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Obligations to Reduce Emissions: From the Oslo Principles to Enterprises

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Obligations to Reduce Emissions: From the Oslo Principles to Enterprises

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Abstract

The release of Greenhouse Gases (GHGs) by the activities of humans is a major contributor to current global climate change. A major environmental catastrophe caused by this climate change will be averted only if the emission of GHGs are drastically reduced. Attempts have been made to reach international agreements among nations to achieve this, but these attempts, of which the Paris Agreement is the most recent, appear to be inadequate and ineffective. A group of scholars, the Oslo group, therefore asked the question whether more comprehensive obligations that bind states and enterprises could be deduced from other sources of law. The attempts to answer these questions have culminated in the Oslo Principles on Global Climate Change Obligations. The basic methodology that was followed in drafting the Oslo Principles is described. The Oslo group concluded that several concrete obligations to mitigate climate change could be stated by reference to international and domestic law. Particular attention is given in this contribution to tort law as a basis for mitigation obligations in the Oslo Principles but some attention is also given to other areas of law. The central pillar of the Oslo Principles is the primary mitigation obligation, which according to the Principles, is imposed on states. The ambit and nature of this obligation are described. Finally, it is acknowledged that the Oslo Principles only describe rudimentary obligations on enterprises and that it is both difficult and necessary to set out mitigation obligations that can be imposed on enterprises. The contribution finally proposes that the ideas behind the Oslo Principles and United Nations Guiding Principles on Business and Human Rights can be utilised in devising basic mitigation obligations for enterprises.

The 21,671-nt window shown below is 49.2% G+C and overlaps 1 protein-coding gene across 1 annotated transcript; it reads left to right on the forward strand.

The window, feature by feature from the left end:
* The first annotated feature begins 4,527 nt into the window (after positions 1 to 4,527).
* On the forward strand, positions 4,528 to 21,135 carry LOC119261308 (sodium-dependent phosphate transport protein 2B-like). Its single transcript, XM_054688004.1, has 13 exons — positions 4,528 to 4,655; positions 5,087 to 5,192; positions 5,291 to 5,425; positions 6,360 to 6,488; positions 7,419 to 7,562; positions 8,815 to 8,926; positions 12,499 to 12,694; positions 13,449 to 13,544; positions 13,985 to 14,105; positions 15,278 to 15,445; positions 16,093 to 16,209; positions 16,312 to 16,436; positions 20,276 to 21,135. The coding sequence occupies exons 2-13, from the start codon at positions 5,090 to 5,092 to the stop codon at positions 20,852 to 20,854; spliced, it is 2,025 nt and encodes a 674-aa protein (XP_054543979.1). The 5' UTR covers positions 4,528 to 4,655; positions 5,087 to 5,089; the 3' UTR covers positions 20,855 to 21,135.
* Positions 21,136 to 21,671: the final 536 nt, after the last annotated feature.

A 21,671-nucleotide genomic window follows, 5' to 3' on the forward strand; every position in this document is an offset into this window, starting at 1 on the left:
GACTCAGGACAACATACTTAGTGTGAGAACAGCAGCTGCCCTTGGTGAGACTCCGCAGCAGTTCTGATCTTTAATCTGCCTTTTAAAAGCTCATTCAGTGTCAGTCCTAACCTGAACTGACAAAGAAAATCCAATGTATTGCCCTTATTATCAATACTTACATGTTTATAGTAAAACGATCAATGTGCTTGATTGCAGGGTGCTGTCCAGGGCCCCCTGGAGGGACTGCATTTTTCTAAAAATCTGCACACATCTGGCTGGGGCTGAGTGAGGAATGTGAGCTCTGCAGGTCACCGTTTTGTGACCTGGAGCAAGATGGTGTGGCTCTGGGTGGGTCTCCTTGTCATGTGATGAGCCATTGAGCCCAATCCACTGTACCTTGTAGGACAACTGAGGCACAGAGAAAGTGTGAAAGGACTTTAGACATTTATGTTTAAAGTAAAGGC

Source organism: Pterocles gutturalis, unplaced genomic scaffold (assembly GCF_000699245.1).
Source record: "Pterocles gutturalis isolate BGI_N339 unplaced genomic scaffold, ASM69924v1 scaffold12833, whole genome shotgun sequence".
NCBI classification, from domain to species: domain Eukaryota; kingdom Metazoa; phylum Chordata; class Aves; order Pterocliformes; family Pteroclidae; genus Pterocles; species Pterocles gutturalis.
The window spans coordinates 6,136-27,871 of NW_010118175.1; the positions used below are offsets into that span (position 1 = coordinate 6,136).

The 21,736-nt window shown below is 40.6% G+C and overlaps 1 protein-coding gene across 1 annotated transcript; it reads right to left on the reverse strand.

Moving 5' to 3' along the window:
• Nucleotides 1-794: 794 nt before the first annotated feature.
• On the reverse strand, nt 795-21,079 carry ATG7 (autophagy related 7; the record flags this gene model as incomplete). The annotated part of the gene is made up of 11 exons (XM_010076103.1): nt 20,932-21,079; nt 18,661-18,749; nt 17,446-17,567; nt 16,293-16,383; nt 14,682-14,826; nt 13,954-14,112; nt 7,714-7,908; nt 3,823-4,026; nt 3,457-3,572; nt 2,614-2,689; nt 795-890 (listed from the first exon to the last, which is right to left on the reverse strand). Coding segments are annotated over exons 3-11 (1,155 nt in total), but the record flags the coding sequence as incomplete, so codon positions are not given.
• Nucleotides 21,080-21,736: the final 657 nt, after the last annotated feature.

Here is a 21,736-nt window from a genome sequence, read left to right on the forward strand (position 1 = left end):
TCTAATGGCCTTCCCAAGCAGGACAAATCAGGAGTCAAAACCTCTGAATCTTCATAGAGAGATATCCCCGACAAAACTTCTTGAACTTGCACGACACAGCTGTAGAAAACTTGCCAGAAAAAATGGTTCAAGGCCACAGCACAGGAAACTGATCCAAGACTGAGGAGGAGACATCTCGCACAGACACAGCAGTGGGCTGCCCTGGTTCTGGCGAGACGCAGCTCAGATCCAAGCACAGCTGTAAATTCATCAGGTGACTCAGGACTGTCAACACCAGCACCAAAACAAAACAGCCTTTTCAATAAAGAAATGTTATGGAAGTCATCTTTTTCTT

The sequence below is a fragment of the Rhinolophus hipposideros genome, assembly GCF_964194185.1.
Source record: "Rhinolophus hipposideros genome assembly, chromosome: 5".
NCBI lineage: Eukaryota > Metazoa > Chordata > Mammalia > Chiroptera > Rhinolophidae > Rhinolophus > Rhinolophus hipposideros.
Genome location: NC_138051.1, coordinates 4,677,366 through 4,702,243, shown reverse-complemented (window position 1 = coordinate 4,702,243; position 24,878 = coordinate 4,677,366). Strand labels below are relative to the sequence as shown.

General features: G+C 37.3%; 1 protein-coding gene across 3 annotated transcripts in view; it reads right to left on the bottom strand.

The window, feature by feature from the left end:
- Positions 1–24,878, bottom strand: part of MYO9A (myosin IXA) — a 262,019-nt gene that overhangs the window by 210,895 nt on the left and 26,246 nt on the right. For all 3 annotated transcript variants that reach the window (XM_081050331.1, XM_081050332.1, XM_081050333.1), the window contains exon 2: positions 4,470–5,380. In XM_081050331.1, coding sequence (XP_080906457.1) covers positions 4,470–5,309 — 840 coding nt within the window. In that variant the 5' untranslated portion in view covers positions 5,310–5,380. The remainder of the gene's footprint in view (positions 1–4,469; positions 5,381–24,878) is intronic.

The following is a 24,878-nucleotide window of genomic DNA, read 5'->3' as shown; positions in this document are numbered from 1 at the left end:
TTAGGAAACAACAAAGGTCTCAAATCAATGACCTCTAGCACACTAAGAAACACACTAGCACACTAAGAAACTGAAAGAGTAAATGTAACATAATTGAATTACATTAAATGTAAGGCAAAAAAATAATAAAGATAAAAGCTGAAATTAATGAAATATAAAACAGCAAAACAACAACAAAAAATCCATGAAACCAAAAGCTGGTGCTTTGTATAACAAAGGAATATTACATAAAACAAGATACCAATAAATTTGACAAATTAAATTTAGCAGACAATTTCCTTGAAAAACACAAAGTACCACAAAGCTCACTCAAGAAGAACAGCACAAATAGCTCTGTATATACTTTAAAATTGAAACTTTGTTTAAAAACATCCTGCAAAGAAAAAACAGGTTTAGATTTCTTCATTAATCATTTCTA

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... However, it would be difficult for a government to mandate companies to take action by law. It is more feasible to offer incentives or put social pressure on companies to make them reduce their emissions [12,13]. This also implies the close interaction and correlation between countries and companies regarding climate change issues. ...
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The Paris Agreement requires countries to propose their National Determined Contributions (NDCs) and encourages companies to engage in climate action. This two-stage study explores the mutual influence of national and corporate carbon reduction targets and their effect on the adoption of renewable energy using Hierarchical Linear Modeling (HLM). The subjects are companies nested in the G20, engaging in the Science-Based Target initiative (SBTi) or the RE100 initiative. These empirical results show corporate targets are positively correlated to adoption of renewable energy, and development of renewable energy varies by country groups, however; national targets are insignificantly correlated. Our key findings: (1) companies which set SBTs are more willing to use renewable energy to achieve their targets but prefer power purchase agreements (PPAs) and renewable energy certificates (RECs) to investment in renewables. (2) The effect of a national-level target on corporate renewable energy use is non-significant, probably because most multinational corporations are used to compliance and their performances are likely to be better than the national deployment on climate change. We argue that an industrial energy transition to renewables is economically beneficial and needs substantial support in the form of policies or subsidies, instead of just setting targets or attracting publicity.
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